Magneto: Infamous

Magneto: Infamous
Alternative editions:
Magneto Infamous review
Alternative editions:
  • UK publisher / ISBN: Marvel - 978-1-84653-618-2
  • North American Publisher / ISBN: Marvel - 978-0-7851-8987-9
  • Volume No.: 1
  • Release date: 2014
  • UPC: 9780785189879
  • Contains adult content?: no
  • Does this pass the Bechdel test?: no
  • Positive minority portrayal?: yes
  • CATEGORIES: Superhero

Cullen Bunn’s take on Magneto is an interesting new approach. The master of magnetism retains his agenda as a pro-active protector of mutants, but is running a more covert operation, moving from town to town by car in civvies rather than flying in costume. This is because he’s no longer as powerful as once he was, but, as we see, under his control very small metal items can prove deadly. He selects his targets carefully, but in the opening chapter it appears someone has anticipated him.

It’s long been established that Magneto’s youth was initially spent in the Warsaw ghetto of Nazi occupied Poland during World War II. This was particularly well recounted in Testament, and this environment fostered a lifelong hatred of persecutors and sympathy with the oppressed. He’s been targeting those funding mutant hate groups, but his anger is magnified by an organisation press-ganging the disenfranchised.

One one level this could be a Punisher story, with only Magneto’s powers making the difference, but Bunn skilfully weaves in recollections of Warsaw and other conflicts during his long career. He re-codifies Magneto’s philosophy, removing the less palatable aspects in these days of terrorist fear.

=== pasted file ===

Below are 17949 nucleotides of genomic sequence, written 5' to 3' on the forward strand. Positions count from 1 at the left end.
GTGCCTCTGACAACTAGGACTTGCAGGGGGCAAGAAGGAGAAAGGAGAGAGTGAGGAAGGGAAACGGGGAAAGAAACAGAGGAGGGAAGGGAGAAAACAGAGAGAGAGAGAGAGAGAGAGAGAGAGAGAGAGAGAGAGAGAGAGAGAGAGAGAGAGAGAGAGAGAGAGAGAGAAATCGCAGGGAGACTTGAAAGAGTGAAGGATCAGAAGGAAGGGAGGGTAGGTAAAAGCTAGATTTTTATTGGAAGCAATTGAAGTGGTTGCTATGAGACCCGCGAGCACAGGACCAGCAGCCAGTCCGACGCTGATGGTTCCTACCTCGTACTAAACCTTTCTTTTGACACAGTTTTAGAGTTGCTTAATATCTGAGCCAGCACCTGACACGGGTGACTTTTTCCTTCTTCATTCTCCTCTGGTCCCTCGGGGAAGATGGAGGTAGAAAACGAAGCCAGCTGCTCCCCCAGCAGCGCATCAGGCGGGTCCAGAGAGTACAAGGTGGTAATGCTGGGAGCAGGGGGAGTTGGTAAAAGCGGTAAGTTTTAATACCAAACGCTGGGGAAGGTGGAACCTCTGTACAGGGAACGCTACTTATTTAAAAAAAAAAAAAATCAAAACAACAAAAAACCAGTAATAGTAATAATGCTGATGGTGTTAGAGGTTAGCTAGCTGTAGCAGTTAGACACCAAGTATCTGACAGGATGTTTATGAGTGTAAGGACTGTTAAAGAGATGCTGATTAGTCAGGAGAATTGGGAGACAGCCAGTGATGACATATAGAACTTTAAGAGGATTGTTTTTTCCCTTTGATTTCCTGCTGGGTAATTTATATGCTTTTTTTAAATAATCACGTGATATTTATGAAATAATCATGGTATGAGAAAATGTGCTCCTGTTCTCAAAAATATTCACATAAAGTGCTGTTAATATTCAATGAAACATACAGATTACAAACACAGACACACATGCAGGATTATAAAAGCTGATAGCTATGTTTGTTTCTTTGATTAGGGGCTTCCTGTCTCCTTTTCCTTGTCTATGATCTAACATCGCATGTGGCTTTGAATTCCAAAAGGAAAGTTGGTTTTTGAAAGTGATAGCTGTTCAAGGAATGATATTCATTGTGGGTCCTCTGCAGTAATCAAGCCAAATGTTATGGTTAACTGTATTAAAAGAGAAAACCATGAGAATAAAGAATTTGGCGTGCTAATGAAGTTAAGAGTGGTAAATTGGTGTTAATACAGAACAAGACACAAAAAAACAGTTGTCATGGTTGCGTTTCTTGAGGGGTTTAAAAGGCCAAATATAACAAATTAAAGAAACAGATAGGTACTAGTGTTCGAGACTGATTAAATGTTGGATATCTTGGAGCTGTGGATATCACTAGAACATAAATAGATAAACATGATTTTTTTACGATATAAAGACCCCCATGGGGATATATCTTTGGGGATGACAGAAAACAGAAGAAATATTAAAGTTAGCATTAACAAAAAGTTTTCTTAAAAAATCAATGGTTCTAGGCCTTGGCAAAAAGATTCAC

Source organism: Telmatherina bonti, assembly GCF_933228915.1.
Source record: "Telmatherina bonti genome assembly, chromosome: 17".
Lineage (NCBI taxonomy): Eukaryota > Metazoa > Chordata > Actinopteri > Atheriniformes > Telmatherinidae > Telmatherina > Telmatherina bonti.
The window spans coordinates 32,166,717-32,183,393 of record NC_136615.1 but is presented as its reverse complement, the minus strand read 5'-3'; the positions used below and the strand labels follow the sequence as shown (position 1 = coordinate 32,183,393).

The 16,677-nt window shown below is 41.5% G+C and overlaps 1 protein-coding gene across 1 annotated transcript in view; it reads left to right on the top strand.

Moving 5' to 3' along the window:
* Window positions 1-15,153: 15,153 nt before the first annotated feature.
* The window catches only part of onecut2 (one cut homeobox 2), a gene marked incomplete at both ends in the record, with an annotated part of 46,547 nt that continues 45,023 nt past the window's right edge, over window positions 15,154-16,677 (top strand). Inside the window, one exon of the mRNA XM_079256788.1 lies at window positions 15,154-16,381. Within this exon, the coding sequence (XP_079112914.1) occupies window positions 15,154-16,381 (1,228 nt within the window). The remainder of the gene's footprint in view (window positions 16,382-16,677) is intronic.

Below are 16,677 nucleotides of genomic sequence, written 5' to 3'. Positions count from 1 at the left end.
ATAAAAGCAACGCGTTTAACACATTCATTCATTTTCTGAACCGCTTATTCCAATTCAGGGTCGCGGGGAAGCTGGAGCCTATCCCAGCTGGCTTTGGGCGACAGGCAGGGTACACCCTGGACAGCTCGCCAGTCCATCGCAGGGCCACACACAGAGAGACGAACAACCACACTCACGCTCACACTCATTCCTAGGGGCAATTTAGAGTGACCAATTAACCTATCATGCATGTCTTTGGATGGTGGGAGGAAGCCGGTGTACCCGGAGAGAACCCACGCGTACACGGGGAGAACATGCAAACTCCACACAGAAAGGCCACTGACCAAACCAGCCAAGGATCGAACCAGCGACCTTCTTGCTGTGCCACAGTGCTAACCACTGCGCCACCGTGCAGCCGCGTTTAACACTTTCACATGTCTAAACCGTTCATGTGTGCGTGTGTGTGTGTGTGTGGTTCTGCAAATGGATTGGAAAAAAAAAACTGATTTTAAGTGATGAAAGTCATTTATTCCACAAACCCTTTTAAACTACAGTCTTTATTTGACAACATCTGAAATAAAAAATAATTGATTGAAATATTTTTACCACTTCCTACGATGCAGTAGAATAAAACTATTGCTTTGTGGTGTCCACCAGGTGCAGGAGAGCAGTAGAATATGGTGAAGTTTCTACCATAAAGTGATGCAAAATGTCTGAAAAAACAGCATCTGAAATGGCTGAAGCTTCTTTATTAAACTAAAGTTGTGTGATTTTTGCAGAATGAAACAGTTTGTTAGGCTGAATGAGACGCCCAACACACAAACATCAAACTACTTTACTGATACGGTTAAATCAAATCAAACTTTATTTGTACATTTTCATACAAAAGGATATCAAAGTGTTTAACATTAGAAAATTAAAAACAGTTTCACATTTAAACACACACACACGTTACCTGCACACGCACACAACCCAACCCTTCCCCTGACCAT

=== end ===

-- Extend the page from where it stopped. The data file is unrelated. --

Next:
Artist Gabriel Hernandez Walta redefines Magneto visually. Here he’s not the floating silver-haired gent familiar from years gone by, but shaven-headed in black boots. Walta’s style is on the scratchy side, yet provides an evocative environment for Magneto to operate. He also has a signature technique, sparingly employed, of small boxed cutaways displaying the metal objects Magneto can mentally manipulate, be they keys hanging from a belt, or the metal tumblers of a lock. Javier Fernandez, who illustrates the final chapter has a slightly different, but equally effective style.

Magneto may lack his former absolute power, yet Bunn uses this to tell more interesting stories. They’re well paced, with planning and pontification punctuated by moments of extreme violence, and by the final chapters the means Magneto employs have been improved. The story doesn’t end with this book, and continues into Reversals.